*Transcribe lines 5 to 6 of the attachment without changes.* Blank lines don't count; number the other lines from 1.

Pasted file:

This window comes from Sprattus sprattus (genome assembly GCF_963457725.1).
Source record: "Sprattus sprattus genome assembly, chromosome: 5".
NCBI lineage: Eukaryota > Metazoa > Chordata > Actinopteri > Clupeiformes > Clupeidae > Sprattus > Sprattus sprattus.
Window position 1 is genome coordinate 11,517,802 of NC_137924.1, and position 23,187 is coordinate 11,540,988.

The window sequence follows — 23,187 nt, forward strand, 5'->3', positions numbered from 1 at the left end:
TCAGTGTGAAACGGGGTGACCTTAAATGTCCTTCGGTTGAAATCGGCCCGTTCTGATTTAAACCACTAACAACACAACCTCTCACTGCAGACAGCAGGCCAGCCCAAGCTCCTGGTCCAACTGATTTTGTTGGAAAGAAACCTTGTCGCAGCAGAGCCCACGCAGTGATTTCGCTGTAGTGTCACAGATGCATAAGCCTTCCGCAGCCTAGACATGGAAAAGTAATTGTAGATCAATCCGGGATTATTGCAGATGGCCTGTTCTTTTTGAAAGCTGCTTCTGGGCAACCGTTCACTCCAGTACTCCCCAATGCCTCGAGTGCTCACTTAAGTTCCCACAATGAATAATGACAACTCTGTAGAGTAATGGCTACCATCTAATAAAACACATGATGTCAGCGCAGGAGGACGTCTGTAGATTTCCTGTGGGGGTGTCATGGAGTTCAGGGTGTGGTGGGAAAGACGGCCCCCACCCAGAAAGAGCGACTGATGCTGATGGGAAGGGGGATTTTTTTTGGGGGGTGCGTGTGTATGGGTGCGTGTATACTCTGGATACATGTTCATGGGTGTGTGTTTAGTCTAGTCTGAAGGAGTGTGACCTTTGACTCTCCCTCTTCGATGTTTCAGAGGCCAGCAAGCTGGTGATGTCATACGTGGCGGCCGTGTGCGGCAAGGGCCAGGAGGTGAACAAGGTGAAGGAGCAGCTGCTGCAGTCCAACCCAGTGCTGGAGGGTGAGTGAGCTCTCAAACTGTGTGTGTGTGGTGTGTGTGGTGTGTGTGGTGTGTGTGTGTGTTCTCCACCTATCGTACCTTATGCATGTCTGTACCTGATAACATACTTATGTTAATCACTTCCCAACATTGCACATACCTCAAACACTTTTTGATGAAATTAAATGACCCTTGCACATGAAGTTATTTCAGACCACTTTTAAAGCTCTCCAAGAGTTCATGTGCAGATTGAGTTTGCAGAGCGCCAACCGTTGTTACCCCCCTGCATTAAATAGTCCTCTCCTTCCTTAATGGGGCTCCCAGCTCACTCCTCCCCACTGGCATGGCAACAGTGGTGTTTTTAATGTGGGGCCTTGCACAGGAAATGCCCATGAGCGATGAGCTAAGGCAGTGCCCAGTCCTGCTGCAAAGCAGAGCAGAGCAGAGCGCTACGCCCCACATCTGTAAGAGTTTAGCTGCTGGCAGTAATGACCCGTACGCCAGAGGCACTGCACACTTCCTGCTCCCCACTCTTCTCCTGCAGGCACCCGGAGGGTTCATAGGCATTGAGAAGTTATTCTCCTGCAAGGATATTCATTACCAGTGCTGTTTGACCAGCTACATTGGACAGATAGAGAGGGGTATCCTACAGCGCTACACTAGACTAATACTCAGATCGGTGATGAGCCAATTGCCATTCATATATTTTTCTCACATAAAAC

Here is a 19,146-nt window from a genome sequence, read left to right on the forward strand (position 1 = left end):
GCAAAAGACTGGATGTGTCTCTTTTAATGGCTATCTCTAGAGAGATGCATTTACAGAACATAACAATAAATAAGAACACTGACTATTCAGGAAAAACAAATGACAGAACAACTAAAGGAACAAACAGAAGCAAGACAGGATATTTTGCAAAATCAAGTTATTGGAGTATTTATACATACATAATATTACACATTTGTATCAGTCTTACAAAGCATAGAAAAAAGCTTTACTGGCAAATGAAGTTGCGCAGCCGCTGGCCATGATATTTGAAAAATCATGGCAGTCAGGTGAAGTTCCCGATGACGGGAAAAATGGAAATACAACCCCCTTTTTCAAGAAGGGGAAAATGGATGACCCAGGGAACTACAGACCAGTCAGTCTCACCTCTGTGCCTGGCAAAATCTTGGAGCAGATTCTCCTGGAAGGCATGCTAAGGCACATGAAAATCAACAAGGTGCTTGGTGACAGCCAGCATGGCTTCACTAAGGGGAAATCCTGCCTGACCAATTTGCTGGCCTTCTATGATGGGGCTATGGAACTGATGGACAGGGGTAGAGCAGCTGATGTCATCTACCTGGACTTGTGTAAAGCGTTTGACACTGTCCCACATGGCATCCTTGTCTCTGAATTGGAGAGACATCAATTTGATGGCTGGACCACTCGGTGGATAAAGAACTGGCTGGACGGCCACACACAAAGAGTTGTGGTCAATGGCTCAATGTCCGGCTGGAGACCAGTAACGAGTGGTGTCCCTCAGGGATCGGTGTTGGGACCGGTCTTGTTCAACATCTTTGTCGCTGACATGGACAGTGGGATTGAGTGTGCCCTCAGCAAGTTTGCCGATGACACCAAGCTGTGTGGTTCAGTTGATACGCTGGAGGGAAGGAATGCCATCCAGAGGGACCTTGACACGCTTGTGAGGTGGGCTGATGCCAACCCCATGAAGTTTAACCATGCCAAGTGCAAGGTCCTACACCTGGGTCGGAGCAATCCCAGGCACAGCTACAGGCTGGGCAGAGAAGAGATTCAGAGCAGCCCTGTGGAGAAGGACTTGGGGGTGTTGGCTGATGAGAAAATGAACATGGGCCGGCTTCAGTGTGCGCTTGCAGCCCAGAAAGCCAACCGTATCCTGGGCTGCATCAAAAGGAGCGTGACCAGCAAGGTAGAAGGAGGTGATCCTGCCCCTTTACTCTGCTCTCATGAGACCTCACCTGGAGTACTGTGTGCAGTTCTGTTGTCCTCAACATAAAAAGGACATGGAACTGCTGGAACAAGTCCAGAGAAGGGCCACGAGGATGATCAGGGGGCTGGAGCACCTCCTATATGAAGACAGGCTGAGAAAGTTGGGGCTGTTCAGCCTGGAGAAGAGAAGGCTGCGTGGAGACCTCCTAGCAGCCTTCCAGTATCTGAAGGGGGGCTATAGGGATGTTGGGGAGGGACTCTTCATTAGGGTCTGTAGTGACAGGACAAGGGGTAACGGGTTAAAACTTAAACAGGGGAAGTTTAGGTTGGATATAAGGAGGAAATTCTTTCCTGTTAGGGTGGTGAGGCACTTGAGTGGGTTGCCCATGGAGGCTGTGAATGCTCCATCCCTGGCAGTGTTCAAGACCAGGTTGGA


The window sequence follows — 23,187 nt, forward strand, 5'->3', positions numbered from 1 at the left end:
TCAGTGTGAAACGGGGTGACCTTAAATGTCCTTCGGTTGAAATCGGCCCGTTCTGATTTAAACCACTAACAACACAACCTCTCACTGCAGACAGCAGGCCAGCCCAAGCTCCTGGTCCAACTGATTTTGTTGGAAAGAAACCTTGTCGCAGCAGAGCCCACGCAGTGATTTCGCTGTAGTGTCACAGATGCATAAGCCTTCCGCAGCCTAGACATGGAAAAGTAATTGTAGATCAATCCGGGATTATTGCAGATGGCCTGTTCTTTTTGAAAGCTGCTTCTGGGCAACCGTTCACTCCAGTACTCCCCAATGCCTCGAGTGCTCACTTAAGTTCCCACAATGAATAATGACAACTCTGTAGAGTAATGGCTACCATCTAATAAAACACATGATGTCAGCGCAGGAGGACGTCTGTAGATTTCCTGTGGGGGTGTCATGGAGTTCAGGGTGTGGTGGGAAAGACGGCCCCCACCCAGAAAGAGCGACTGATGCTGATGGGAAGGGGGATTTTTTTTGGGGGGTGCGTGTGTATGGGTGCGTGTATACTCTGGATACATGTTCATGGGTGTGTGTTTAGTCTAGTCTGAAGGAGTGTGACCTTTGACTCTCCCTCTTCGATGTTTCAGAGGCCAGCAAGCTGGTGATGTCATACGTGGCGGCCGTGTGCGGCAAGGGCCAGGAGGTGAACAAGGTGAAGGAGCAGCTGCTGCAGTCCAACCCAGTGCTGGAGGGTGAGTGAGCTCTCAAACTGTGTGTGTGTGGTGTGTGTGGTGTGTGTGGTGTGTGTGTGTGTTCTCCACCTATCGTACCTTATGCATGTCTGTACCTGATAACATACTTATGTTAATCACTTCCCAACATTGCACATACCTCAAACACTTTTTGATGAAATTAAATGACCCTTGCACATGAAGTTATTTCAGACCACTTTTAAAGCTCTCCAAGAGTTCATGTGCAGATTGAGTTTGCAGAGCGCCAACCGTTGTTACCCCCCTGCATTAAATAGTCCTCTCCTTCCTTAATGGGGCTCCCAGCTCACTCCTCCCCACTGGCATGGCAACAGTGGTGTTTTTAATGTGGGGCCTTGCACAGGAAATGCCCATGAGCGATGAGCTAAGGCAGTGCCCAGTCCTGCTGCAAAGCAGAGCAGAGCAGAGCGCTACGCCCCACATCTGTAAGAGTTTAGCTGCTGGCAGTAATGACCCGTACGCCAGAGGCACTGCACACTTCCTGCTCCCCACTCTTCTCCTGCAGGCACCCGGAGGGTTCATAGGCATTGAGAAGTTATTCTCCTGCAAGGATATTCATTACCAGTGCTGTTTGACCAGCTACATTGGACAGATAGAGAGGGGTATCCTACAGCGCTACACTAGACTAATACTCAGATCGGTGATGAGCCAATTGCCATTCATATATTTTTCTCACATAAAAC